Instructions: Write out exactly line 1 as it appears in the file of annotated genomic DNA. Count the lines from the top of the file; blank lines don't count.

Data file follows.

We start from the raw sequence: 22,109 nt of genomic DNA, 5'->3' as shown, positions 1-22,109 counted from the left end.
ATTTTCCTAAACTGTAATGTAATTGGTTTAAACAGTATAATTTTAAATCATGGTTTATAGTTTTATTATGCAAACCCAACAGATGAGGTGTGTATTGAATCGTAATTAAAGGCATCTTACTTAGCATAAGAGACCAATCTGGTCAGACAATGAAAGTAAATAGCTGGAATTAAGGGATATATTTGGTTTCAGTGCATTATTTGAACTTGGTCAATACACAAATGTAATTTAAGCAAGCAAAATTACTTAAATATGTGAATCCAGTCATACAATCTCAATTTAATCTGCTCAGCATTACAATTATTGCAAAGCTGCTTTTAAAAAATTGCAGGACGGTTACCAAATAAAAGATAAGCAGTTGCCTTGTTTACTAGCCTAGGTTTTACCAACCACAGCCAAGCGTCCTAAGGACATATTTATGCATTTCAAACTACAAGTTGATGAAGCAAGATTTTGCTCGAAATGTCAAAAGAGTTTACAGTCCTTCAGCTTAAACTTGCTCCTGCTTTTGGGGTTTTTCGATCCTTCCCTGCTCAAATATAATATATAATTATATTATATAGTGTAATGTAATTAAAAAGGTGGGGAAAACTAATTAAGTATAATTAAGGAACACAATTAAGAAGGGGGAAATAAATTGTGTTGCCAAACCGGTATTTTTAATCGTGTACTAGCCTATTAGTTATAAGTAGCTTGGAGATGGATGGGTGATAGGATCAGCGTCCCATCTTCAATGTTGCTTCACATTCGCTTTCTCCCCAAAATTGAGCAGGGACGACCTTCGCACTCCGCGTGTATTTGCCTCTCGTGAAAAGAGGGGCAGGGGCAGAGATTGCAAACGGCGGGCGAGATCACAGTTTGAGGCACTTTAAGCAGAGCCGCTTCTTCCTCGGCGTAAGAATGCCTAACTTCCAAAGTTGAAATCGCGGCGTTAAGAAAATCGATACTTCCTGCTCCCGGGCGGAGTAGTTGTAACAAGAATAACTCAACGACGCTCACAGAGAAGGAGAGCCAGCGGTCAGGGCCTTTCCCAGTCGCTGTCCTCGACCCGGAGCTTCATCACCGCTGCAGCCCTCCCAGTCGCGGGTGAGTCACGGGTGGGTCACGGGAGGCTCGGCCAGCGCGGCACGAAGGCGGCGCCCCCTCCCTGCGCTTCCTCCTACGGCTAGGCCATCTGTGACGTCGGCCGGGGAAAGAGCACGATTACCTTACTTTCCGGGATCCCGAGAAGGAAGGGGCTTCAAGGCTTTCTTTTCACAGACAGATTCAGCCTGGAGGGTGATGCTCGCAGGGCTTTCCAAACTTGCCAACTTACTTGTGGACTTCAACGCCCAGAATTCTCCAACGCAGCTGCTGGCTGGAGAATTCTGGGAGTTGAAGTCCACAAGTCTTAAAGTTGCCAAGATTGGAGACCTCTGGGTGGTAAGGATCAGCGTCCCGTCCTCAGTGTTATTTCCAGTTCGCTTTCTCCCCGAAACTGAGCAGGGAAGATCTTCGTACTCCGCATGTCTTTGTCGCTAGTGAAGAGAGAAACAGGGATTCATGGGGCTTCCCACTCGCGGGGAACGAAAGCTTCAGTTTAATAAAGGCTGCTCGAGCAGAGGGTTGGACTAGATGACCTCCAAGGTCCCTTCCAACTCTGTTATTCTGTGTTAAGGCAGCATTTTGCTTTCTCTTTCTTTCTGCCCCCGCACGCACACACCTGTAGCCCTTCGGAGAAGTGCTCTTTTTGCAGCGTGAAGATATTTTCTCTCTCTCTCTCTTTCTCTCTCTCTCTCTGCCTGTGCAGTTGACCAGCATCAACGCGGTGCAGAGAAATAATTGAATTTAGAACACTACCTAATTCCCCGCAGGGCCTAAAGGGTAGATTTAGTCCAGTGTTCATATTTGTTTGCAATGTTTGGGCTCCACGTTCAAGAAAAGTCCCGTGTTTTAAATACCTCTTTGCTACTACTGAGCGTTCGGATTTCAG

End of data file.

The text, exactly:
We start from the raw sequence: 22,109 nt of genomic DNA, 5'->3' as shown, positions 1-22,109 counted from the left end.